WillWorkForChocolate's avatar

It sounds like he is developmentally behind and needs to be be seen by the pediatrician. Not even rolling over at 8 months is not normal.

MissAusten's avatar

@keobooks I used to work in daycare and believe me, it is nearly impossible to get a parent to see something they don’t want to see. Part of my job as a teacher was to assess a child’s development and refer the parent to resources when needed. Whether or not to listen to a mere daycare teacher’s opinion was up to the parents. This is totally anecdotal, of course, but the two times I had a child in my care showing signs of serious concerns (one infant and one toddler), the other teachers and I noticed problems before the parents. Not because they weren’t paying attention, but because denial can be such a powerful thing. Both children did get a diagnosis and all the help they needed. Bringing up the subject in the first place is tricky and could cost your friendship.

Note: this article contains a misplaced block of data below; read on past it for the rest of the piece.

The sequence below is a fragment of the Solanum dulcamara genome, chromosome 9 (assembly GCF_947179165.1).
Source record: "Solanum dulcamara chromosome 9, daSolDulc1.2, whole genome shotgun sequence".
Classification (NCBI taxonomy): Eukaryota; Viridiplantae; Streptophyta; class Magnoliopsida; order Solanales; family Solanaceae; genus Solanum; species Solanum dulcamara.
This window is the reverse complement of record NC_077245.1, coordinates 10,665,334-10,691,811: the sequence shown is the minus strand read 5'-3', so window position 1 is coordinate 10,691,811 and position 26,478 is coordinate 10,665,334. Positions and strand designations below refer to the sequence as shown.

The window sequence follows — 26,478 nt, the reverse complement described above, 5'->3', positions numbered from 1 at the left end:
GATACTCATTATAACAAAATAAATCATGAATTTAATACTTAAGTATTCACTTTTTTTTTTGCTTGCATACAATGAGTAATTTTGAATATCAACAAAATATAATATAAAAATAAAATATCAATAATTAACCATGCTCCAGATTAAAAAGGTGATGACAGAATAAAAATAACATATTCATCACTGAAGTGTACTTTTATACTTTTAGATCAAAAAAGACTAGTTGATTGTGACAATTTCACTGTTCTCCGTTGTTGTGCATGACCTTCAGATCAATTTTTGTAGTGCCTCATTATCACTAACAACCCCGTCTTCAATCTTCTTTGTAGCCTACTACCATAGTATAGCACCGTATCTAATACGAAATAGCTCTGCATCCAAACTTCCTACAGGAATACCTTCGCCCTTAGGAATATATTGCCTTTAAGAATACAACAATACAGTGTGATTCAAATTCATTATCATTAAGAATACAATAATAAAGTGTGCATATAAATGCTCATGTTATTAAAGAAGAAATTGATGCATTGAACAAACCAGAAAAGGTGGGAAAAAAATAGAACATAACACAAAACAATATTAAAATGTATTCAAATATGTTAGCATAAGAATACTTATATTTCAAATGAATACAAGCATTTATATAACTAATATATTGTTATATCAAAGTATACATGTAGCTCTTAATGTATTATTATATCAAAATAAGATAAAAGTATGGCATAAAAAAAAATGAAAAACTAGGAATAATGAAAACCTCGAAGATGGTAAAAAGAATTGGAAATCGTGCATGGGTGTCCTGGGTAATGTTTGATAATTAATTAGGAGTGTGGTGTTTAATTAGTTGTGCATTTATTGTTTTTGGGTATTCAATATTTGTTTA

As others have said, “normal” is such a wide range for babies and young children that almost anything a kid does is normal. What concerns me most about your description of your friend’s baby is him not being able to roll over and not really interacting much with people around him. Sitting up is borderline for that age, but those other milestones seem way off. I would really, really hope the mother is discussing these things with the pediatrician.